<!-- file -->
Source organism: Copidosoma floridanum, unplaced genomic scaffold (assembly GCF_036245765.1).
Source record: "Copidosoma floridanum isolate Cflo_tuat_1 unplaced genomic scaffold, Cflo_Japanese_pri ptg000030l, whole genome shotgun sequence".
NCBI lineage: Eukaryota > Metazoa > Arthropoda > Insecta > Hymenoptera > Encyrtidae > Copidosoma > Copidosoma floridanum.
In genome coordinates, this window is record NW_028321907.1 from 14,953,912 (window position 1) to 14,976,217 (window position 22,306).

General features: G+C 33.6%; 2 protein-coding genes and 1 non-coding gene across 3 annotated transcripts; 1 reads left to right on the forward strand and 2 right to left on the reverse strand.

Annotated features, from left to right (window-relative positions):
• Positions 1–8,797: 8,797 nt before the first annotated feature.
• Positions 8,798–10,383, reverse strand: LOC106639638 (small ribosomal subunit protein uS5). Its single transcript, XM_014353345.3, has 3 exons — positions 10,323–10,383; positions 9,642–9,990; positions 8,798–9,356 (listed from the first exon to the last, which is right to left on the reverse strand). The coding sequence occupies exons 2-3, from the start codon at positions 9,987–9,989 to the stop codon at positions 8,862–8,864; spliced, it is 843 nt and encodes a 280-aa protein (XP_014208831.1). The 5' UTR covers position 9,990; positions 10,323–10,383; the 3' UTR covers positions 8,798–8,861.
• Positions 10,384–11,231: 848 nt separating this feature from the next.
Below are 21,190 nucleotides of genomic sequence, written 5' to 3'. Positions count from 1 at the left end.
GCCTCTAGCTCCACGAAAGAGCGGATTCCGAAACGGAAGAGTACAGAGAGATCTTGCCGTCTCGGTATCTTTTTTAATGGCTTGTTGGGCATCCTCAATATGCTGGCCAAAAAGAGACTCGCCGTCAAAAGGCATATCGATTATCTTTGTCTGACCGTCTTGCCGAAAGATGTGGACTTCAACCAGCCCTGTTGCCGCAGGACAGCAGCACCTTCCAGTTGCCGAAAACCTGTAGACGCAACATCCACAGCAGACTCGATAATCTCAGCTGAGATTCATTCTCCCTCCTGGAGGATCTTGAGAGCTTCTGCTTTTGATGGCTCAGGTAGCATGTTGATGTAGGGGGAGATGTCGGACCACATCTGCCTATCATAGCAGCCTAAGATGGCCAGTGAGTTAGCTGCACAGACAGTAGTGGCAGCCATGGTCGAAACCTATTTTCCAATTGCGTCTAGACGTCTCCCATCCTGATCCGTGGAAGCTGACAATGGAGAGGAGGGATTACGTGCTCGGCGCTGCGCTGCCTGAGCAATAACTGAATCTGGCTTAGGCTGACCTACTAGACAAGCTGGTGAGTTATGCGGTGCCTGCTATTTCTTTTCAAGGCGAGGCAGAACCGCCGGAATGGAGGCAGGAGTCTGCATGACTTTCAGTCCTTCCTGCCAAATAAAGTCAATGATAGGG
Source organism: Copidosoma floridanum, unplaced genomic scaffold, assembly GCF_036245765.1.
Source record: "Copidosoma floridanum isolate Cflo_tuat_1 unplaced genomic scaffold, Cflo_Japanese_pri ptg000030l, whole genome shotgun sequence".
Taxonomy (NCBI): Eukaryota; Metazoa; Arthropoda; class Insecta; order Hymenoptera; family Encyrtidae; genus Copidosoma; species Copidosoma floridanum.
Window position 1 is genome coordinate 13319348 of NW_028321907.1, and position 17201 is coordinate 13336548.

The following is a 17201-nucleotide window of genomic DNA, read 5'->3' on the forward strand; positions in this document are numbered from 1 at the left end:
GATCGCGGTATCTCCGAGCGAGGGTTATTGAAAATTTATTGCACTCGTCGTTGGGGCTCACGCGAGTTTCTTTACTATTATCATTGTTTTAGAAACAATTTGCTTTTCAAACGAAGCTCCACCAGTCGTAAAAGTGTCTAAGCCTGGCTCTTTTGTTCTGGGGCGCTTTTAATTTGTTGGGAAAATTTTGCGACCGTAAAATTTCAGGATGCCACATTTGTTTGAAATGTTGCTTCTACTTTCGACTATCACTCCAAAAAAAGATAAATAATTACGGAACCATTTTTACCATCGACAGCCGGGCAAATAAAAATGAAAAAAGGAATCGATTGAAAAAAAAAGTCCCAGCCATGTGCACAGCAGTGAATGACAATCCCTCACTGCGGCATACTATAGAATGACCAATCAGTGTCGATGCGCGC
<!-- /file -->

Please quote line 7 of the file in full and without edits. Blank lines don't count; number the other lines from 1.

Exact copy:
• Positions 1–8,797: 8,797 nt before the first annotated feature.